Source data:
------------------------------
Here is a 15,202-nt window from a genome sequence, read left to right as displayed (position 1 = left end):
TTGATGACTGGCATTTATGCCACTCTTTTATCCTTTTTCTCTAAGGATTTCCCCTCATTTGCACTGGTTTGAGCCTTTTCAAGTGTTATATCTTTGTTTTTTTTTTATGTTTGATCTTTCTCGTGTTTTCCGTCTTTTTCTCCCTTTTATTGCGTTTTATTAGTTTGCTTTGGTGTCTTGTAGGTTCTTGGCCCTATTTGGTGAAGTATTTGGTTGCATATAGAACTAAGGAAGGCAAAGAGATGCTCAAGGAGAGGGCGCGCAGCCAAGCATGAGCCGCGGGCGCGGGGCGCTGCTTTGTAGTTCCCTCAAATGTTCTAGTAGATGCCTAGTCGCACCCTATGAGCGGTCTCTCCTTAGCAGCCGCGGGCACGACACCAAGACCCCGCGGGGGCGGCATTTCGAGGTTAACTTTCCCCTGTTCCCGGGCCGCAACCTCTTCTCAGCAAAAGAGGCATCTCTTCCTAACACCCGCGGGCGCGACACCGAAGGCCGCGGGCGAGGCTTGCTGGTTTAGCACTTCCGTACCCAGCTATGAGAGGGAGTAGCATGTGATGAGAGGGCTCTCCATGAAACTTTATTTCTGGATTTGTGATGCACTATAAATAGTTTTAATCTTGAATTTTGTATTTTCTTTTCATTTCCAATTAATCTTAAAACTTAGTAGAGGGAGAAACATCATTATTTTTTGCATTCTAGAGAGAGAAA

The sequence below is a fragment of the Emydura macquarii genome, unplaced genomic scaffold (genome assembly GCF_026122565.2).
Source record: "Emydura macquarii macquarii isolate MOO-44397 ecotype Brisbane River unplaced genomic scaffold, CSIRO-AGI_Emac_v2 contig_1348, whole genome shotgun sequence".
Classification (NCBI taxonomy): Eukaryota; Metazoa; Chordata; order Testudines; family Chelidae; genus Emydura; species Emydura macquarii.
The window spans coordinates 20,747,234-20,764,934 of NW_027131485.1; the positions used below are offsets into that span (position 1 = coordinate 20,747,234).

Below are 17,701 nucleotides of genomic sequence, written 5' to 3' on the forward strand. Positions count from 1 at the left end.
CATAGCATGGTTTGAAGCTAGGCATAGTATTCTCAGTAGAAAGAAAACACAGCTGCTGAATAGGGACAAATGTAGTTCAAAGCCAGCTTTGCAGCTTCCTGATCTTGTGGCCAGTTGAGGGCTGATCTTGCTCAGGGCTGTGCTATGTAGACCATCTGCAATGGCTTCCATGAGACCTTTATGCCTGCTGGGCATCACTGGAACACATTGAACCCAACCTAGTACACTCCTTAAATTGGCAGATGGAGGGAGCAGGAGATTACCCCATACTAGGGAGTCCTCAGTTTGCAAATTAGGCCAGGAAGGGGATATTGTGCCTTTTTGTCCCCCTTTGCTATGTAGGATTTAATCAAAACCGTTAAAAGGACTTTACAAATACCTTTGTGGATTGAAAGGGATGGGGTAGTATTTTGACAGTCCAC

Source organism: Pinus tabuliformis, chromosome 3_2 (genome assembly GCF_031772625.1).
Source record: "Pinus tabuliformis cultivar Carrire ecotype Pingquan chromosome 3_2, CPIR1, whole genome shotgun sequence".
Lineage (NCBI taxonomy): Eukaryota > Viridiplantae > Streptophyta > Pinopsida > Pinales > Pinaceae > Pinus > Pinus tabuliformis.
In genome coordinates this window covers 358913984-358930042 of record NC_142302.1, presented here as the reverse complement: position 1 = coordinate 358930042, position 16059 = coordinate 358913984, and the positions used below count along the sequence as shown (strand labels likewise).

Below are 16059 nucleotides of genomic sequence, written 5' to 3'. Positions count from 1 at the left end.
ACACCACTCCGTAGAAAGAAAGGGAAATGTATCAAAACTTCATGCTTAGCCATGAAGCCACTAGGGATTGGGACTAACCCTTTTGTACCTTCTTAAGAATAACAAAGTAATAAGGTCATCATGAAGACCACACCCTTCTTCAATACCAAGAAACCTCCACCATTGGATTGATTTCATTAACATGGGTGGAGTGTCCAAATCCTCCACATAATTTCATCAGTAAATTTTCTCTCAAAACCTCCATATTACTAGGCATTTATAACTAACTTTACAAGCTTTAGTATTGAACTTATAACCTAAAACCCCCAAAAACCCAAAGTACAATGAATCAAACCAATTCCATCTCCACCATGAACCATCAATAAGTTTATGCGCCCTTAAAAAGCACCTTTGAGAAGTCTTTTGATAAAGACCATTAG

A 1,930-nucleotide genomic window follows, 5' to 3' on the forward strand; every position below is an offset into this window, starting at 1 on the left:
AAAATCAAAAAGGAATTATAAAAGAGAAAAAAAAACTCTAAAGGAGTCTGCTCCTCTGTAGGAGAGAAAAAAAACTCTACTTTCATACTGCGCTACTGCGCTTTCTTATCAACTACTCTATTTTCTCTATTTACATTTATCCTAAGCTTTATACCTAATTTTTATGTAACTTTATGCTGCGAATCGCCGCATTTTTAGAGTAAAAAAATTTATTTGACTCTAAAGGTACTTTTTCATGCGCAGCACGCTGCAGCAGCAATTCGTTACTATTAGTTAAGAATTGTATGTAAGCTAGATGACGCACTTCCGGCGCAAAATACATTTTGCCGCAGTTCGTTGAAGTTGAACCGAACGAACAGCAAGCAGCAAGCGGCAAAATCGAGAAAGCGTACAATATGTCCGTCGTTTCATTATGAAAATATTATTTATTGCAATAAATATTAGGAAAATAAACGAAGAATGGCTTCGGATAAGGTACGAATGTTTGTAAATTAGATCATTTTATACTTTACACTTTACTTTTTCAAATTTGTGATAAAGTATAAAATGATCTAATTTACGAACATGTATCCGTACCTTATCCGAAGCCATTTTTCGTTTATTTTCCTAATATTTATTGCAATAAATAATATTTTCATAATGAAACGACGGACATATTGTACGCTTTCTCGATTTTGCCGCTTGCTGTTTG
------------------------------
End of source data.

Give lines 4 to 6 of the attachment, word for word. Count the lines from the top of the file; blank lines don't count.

Source record: "Emydura macquarii macquarii isolate MOO-44397 ecotype Brisbane River unplaced genomic scaffold, CSIRO-AGI_Emac_v2 contig_1348, whole genome shotgun sequence".
Classification (NCBI taxonomy): Eukaryota; Metazoa; Chordata; order Testudines; family Chelidae; genus Emydura; species Emydura macquarii.
The window spans coordinates 20,747,234-20,764,934 of NW_027131485.1; the positions used below are offsets into that span (position 1 = coordinate 20,747,234).